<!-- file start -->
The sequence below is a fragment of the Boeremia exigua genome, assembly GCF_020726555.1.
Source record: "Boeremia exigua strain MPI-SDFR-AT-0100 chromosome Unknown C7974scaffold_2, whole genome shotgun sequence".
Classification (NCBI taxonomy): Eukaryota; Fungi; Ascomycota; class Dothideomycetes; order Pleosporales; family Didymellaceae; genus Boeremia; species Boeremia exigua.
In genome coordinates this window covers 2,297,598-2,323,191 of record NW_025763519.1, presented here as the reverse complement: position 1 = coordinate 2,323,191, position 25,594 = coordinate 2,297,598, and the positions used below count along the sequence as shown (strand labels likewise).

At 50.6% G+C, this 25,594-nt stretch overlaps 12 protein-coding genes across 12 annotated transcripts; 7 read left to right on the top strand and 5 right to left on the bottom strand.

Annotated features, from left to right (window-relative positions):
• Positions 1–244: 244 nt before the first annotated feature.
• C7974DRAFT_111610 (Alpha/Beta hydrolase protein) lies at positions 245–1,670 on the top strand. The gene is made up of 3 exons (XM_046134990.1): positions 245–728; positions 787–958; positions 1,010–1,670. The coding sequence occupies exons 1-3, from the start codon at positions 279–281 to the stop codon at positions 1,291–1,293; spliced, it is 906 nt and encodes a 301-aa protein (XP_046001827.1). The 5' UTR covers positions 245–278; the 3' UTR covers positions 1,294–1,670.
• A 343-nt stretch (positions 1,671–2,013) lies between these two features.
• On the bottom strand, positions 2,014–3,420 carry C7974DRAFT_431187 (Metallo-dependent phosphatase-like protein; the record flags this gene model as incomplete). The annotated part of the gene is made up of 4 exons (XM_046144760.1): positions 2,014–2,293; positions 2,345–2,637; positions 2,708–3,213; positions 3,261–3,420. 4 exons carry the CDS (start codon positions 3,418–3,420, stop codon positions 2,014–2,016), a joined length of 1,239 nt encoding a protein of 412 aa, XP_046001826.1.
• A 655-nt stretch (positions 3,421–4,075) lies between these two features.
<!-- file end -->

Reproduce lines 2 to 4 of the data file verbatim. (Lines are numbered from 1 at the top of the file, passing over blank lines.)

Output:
Source record: "Boeremia exigua strain MPI-SDFR-AT-0100 chromosome Unknown C7974scaffold_2, whole genome shotgun sequence".
Classification (NCBI taxonomy): Eukaryota; Fungi; Ascomycota; class Dothideomycetes; order Pleosporales; family Didymellaceae; genus Boeremia; species Boeremia exigua.
In genome coordinates this window covers 2,297,598-2,323,191 of record NW_025763519.1, presented here as the reverse complement: position 1 = coordinate 2,323,191, position 25,594 = coordinate 2,297,598, and the positions used below count along the sequence as shown (strand labels likewise).